The Business Side of Journalism

As technology advances and news becomes easier to attain, journalism (specifically newspaper companies) will continue to have a growing problem when it comes to revenue. Before the days of internet and social media, newspapers were a main source of news and even entertainment. As noted by Nicco Mele in the podcast we listened to in class, newspaper companies made a ridiculous amount of revenue back then. Today, however, is very different. Nowadays, due to the internet, people can gather endless news and entertainment for little to usually no cost to them from websites such as Twitter, Facebook and Google. Of course this will become popular. If someone can get the same news for free then why wouldn’t they? But as we discussed in class this can be very damaging to the world of journalism and even to our world in general as a lot of the accurate and trustworthy information comes from newspapers. In addition to that a lot of television news and other forms of news often source newspapers as their main sources for stories. We found this to be true from the comical yet accurate video we watched in class this past week. If newspapers go out of business because people stop paying for their news altogether, it is very possible that we might end up getting news that is not accurately sourced, or even just inaccurate in general and potentially biased.

So what can we do to help combat this potential problem? Well Nicco Mele sparked a couple of ideas for me after listening to the assigned podcast. First I would like to mention  that I think it is essential to educate people on why it is so important to stop this trend of free news to continue. This could be challenging since people are so used to not having to pay for news now, but I think it is important to understand how this can effect the accuracy of news, and why it is important to have the accurate, trustworthy and non-biased news that newspapers bring to the table. Mele stated in the podcast that he believes if this trend of free news continues, then one-third or maybe even one-half of newspaper companies will go out of business within the next three to five years. So unless something changes soon, we might end up getting news about kittens and raccoons rather than important political topics as the funny video we watched comically depicted.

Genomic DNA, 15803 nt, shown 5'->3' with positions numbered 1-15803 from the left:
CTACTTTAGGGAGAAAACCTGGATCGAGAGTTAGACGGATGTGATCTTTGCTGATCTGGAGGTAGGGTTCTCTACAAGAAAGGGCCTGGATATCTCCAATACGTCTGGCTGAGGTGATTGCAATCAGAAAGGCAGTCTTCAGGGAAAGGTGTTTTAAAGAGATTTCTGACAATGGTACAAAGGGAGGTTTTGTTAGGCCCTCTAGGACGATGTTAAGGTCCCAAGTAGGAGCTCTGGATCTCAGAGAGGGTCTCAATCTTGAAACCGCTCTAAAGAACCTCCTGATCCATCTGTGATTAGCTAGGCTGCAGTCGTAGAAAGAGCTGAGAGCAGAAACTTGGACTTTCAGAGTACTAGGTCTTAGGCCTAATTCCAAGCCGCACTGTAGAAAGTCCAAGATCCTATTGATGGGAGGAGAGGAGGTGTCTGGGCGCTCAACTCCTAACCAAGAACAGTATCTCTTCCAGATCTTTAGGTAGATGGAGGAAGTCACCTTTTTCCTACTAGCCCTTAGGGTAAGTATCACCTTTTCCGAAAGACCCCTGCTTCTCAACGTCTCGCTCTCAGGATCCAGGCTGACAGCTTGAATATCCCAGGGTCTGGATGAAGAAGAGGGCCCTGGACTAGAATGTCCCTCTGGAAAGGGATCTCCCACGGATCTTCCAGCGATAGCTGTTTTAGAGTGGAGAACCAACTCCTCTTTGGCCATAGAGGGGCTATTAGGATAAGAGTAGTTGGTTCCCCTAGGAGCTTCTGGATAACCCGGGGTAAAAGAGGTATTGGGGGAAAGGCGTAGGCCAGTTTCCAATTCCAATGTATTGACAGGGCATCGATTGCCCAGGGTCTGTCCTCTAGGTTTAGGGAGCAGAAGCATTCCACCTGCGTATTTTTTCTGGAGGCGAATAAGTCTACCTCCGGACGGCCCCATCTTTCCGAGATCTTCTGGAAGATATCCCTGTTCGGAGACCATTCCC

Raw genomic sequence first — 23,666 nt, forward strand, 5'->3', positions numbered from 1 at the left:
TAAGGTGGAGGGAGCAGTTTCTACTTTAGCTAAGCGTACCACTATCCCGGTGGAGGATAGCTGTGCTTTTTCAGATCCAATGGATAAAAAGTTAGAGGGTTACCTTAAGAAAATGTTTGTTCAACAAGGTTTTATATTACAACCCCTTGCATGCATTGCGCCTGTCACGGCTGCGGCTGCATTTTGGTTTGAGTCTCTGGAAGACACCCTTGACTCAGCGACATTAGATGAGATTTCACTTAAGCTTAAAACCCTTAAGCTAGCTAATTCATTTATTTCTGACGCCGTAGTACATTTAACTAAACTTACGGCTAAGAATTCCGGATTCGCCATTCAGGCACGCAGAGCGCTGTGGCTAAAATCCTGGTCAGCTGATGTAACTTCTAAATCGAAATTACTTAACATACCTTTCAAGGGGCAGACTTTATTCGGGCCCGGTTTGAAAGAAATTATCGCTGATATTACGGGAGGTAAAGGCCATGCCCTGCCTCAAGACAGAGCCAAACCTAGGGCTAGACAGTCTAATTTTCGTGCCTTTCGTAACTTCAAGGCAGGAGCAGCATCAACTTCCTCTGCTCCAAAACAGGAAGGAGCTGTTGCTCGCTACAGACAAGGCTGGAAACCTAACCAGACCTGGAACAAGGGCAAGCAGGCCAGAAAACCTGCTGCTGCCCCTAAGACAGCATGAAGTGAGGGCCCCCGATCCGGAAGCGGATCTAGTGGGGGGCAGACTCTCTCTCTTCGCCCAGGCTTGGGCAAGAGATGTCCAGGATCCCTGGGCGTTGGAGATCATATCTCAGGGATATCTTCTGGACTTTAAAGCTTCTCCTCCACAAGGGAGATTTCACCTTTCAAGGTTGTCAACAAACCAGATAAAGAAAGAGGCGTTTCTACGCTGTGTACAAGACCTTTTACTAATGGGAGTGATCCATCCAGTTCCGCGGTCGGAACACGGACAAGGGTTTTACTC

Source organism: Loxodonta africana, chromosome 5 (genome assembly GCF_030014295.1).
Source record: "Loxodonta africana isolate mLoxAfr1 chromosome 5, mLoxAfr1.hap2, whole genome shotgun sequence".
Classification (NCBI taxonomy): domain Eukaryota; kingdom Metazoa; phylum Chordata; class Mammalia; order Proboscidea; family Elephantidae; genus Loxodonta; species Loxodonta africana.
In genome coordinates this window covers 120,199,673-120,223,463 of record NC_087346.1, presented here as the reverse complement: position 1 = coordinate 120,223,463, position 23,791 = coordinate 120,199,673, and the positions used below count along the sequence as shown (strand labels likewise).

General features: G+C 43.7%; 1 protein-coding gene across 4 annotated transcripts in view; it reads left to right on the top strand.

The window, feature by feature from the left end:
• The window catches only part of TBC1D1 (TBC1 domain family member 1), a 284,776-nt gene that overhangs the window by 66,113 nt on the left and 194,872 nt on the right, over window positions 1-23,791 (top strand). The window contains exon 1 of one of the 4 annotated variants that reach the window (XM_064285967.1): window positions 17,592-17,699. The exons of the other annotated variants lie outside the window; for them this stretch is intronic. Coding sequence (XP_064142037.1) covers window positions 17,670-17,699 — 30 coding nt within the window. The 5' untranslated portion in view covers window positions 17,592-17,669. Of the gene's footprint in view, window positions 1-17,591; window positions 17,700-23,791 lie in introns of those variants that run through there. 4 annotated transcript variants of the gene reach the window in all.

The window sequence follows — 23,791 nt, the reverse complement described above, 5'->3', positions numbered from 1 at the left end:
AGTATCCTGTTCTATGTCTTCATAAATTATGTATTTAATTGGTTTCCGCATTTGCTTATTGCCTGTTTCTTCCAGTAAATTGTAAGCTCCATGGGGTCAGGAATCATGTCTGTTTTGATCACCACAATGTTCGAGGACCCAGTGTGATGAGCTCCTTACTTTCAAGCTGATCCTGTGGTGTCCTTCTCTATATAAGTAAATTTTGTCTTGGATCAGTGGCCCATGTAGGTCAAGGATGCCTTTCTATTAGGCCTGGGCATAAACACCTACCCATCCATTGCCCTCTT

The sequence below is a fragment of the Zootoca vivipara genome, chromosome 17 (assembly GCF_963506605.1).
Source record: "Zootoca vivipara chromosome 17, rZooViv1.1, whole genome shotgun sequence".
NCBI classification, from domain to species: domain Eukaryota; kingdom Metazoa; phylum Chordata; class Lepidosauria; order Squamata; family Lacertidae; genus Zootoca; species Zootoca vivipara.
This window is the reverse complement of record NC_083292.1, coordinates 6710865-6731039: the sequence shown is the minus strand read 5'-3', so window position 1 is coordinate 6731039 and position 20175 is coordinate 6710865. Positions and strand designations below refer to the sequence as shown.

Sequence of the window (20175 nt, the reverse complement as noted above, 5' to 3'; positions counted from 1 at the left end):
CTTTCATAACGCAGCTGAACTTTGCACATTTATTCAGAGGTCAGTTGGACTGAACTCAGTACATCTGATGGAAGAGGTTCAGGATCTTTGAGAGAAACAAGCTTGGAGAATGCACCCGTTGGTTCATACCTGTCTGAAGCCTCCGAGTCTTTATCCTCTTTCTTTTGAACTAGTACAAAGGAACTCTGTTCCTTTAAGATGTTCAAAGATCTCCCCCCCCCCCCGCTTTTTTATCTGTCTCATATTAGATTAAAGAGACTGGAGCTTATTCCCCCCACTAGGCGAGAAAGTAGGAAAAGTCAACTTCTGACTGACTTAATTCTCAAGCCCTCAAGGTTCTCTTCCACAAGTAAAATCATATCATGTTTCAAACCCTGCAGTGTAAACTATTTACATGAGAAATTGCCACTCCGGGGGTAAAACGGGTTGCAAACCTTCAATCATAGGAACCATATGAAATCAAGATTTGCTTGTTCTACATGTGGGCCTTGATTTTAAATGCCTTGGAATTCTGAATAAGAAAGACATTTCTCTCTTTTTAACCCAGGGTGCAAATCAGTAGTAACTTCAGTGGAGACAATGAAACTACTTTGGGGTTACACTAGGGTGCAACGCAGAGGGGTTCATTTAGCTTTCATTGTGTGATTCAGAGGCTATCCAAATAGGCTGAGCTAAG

There are a few things I think we can do to prevent this trend of free news from continuing. The main thing that stuck out to me from the podcast was the idea of subscription based models of making revenue. What this meant to me was having people pay maybe a monthly fee or something of that source to get access to the news they want to receive. There was another method that Mele mentioned, but it would not work as good and that is for good reason. The method is to pay for each piece, like iTunes has people pay

business

Free photo by Olu Eletu from unsplash.com

$2.99 for each song they buy. The reason this works for iTunes and why it wouldn’t work for news is because there is only one iTunes so you are forced to buy it there since there is no other place to get the song from. Meanwhile in news there are many other places you can get the same news from for free. That being said, the only idea that sticks out to me in my mind to make revenue for news would be to have subscriptions. Now the big question is can we get a majority of people to hop on this idea even though they are used to free news? I guess we will find out in the next three to five years.

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